Because original creditors have a direct, non-collection relationship with the general public, they have commercial pressures preventing them from acting too horribly during the collection process. Their collection activities risk alienating or annoying the public and thus, in the eyes of the law at least, they are held in check by the market. Therefore, the law does not provide any remedy against original creditors per se. However, this does not mean that original creditors are permitted to do anything without limits during the debt collection, just that there are no laws directed against them specifically. If they commit “outrageous” and abusive acts, or if they “defame” you by publishing false information, or obviously if they assault you or commit some other crime, you would still have your normal rights under the law.

Some states probably have specific laws directed against the collection process, too, either as part of their “merchandizing” codes or otherwise, so you should not automatically write-off the behavior of original creditors.

Against debt collectors, however, you have much more specific rights. And this goes back to the commercial realities underlying the transactions. There is no customer-based relationship between the debt collectors and the people from whom they are collecting. There only customers are either the original creditors, or none at all-they are acting independently on their own behalf and, as far as the market is concerned, are free to take any actions whatever to collect the money. This has given rise to some extreme and shocking abuses, and it led to the passage of the Fair Debt Collection Practices Act (FDCPA), among other legislation.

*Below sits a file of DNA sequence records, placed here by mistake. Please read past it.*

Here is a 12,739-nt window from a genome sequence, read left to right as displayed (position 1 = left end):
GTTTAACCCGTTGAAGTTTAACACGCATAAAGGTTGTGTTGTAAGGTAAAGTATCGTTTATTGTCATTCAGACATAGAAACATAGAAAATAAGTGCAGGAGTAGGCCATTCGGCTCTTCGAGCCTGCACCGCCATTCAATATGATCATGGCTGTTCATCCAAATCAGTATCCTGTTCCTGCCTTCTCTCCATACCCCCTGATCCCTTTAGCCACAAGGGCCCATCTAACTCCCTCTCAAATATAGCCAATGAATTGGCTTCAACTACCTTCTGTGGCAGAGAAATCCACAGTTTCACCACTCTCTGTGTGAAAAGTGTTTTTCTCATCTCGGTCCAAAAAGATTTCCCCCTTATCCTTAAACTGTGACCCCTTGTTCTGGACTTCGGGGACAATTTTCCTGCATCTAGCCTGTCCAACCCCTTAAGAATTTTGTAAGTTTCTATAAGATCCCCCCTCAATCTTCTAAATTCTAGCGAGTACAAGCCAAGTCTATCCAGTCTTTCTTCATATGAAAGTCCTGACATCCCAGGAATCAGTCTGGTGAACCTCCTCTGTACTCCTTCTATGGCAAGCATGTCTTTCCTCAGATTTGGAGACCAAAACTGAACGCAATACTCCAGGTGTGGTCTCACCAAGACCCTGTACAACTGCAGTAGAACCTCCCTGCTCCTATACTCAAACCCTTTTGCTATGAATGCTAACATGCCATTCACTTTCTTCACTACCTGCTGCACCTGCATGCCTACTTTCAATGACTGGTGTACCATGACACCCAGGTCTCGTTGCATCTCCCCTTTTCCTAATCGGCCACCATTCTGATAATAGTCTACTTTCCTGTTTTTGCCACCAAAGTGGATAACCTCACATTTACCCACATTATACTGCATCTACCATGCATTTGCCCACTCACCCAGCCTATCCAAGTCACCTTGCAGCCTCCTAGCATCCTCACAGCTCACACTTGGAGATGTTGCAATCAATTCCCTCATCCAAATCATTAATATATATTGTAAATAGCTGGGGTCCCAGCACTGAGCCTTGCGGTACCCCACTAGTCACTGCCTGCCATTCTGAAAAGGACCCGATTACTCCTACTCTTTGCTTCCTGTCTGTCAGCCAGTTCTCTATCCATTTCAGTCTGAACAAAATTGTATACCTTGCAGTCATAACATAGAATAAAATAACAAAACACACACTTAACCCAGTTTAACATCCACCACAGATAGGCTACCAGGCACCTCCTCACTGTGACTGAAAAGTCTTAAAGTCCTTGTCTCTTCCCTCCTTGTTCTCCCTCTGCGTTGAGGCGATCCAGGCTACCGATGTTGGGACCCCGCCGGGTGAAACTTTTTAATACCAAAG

Because of the lack of market countermeasures to debt collectors and the legislative response, the relationship between individuals and debt collectors has become significantly regulated. The FDCPA makes “unfair” or “deceptive” collection techniques illegal in general, and it specifies a large number of particular practices as violations. But even if the action is not specifically named as illegal by the FDCPA it will still be illegal if it is unfair or deceptive. This allows lawyers and individuals fighting on behalf of people abused by debt collectors to be as creative in stopping obnoxious practices as the debt collectors are in creating and implementing them. The FDCPA provides attorneys fees to people suing debt collectors (if they win), but otherwise the remedies are fairly small, with the exception of “personal injuries,” which can include emotional distress. So that opens the door to real money a little bit.

Again I would remind the reader that remedies are not limited either to federal law (FDCPA), as some states may have better laws, or to debt-collection related laws. Reporting false information is defamation, and behaving beyond certain limits is “outrageous” enough for states to provide a remedy. And these remedies likely include punitive damages, various forms of “compensatory” damages, and other forms of relief that can be much more substantial than those provided by the FDCPA.

In conclusion, it is far more advantageous legally to be sued by a debt collector, as the law provides many more remedies against them. You are not without any remedy, however, against the actions of original creditors if they are sufficiently extreme.